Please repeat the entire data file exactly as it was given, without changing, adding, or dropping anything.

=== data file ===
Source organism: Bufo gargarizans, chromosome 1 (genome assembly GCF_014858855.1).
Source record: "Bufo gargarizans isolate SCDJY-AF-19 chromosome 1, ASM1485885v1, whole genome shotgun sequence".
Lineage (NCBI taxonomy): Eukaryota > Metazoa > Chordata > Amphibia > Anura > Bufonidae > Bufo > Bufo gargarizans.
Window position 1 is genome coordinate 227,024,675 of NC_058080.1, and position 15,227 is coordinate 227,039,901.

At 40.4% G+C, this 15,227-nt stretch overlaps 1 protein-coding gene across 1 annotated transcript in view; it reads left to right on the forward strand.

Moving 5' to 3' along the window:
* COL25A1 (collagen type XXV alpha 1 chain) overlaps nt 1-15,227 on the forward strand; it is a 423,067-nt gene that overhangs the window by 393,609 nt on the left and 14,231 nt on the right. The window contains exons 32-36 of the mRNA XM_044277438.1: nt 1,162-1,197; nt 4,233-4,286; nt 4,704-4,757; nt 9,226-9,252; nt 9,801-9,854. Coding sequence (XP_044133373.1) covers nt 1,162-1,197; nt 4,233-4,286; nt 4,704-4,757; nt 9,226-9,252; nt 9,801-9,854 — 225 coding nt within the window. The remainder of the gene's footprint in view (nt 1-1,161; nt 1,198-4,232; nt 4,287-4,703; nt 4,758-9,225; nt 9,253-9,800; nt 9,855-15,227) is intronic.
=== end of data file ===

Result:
Source organism: Bufo gargarizans, chromosome 1 (genome assembly GCF_014858855.1).
Source record: "Bufo gargarizans isolate SCDJY-AF-19 chromosome 1, ASM1485885v1, whole genome shotgun sequence".
Lineage (NCBI taxonomy): Eukaryota > Metazoa > Chordata > Amphibia > Anura > Bufonidae > Bufo > Bufo gargarizans.
Window position 1 is genome coordinate 227,024,675 of NC_058080.1, and position 15,227 is coordinate 227,039,901.

At 40.4% G+C, this 15,227-nt stretch overlaps 1 protein-coding gene across 1 annotated transcript in view; it reads left to right on the forward strand.

Moving 5' to 3' along the window:
* COL25A1 (collagen type XXV alpha 1 chain) overlaps nt 1-15,227 on the forward strand; it is a 423,067-nt gene that overhangs the window by 393,609 nt on the left and 14,231 nt on the right. The window contains exons 32-36 of the mRNA XM_044277438.1: nt 1,162-1,197; nt 4,233-4,286; nt 4,704-4,757; nt 9,226-9,252; nt 9,801-9,854. Coding sequence (XP_044133373.1) covers nt 1,162-1,197; nt 4,233-4,286; nt 4,704-4,757; nt 9,226-9,252; nt 9,801-9,854 — 225 coding nt within the window. The remainder of the gene's footprint in view (nt 1-1,161; nt 1,198-4,232; nt 4,287-4,703; nt 4,758-9,225; nt 9,253-9,800; nt 9,855-15,227) is intronic.